The shipping industry gathers to fight piracy off Nigeria

Around 100 maritime companies have signed the Gulf of Guinea Declaration to Combat Piracy, released yesterday as shipping attempts to cool the world’s worst robbery and ransom hotspot at sea.

In 2020, 135 crew members were abducted from their ships worldwide, with the Gulf of Guinea accounting for over 95% of the crews abducted. This happened a decade ago in international waters in an area less than 20% the size of the Somali pirate-dominated sea area. The pirates start their attacks from the Niger Delta, where they then hold their hostages.

95% of all crew abductions in the past year took place in the Gulf of Guinea

“We hope that all parties interested in a safe Gulf of Guinea will sign this declaration,” said Sadan Kaptanoglu, BIMCO President and shipowner, who personally hijacked a ship and a crew in the Gulf of Guinea.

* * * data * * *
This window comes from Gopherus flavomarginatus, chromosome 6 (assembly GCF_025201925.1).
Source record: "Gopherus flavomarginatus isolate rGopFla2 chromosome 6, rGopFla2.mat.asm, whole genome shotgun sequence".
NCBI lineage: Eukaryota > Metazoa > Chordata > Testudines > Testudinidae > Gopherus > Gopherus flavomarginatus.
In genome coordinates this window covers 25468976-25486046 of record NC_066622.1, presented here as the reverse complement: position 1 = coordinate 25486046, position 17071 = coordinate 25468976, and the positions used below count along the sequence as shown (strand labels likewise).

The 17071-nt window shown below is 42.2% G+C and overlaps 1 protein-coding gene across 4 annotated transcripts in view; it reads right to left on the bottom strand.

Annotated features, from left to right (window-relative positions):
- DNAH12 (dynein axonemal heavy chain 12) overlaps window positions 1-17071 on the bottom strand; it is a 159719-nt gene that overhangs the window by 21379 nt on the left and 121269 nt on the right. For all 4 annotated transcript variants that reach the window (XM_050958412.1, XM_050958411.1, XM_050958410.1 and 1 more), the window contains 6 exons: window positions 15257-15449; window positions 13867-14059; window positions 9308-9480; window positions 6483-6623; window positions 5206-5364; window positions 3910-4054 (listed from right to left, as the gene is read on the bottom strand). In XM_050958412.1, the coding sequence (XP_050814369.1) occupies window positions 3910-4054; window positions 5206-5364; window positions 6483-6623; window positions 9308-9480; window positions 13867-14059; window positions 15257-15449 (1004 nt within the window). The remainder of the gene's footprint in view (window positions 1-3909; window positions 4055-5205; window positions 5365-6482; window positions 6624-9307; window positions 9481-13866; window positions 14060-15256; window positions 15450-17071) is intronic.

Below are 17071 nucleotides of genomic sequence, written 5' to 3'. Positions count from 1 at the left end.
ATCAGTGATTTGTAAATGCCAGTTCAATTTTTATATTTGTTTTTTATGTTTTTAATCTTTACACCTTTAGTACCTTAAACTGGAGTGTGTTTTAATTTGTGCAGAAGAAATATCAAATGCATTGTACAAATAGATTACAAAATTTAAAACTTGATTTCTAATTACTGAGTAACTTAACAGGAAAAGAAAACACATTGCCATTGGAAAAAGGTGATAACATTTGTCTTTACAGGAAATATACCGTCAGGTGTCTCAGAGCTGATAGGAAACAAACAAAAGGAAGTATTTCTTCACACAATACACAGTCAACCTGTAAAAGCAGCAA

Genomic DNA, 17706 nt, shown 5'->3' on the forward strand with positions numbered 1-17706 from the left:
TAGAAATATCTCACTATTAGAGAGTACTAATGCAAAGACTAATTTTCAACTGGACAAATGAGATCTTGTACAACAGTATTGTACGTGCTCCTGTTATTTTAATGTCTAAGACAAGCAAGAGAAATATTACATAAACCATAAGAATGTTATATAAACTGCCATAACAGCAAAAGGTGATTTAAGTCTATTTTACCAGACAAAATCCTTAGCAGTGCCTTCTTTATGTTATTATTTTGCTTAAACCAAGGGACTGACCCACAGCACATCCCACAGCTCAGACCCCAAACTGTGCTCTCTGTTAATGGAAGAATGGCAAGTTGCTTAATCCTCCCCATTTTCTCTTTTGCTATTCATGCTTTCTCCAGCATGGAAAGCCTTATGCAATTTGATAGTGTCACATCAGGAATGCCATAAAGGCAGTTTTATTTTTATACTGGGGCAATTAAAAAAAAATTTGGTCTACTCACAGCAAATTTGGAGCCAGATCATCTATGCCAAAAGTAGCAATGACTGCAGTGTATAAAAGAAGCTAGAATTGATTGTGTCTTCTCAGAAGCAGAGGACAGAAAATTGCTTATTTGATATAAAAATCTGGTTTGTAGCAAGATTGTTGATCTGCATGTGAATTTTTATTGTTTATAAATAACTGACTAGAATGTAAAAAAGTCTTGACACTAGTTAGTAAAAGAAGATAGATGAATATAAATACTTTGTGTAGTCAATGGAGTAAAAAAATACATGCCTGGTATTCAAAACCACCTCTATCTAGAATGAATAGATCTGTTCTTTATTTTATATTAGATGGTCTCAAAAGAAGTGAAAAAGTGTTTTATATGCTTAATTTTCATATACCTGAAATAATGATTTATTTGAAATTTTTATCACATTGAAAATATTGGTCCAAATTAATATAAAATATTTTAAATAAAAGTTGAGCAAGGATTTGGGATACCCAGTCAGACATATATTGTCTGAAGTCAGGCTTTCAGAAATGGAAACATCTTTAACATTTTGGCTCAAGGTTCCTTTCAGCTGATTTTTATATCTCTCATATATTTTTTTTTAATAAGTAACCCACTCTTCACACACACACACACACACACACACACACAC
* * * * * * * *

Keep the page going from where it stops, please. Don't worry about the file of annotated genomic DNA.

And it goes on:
BIMCO said in a press release that it welcomes the positive steps taken by regional states, particularly Nigeria. In reality, however, it will be a few years before these states can effectively address the problem. Meanwhile, BIMCO believes that the best solution is to have capable military assets from able and willing non-regional states to actively combat piracy in the region and support the efforts of countries in the region.

The signatories of the new declaration firmly believe that active anti-piracy operations can prevent piracy and hijacking attempts and that the number of pirate attacks can be reduced by at least 80% by the end of 2023.

BIMCO claims that piracy can be suppressed with just two frigates with helicopters and a patrol plane actively fighting piracy in the area.

A group of shipowners convened by BIMCO drafted the declaration. The aim is to speak clearly about the piracy problem in the Gulf of Guinea and to get everyone involved to address the real problems with effective solutions.

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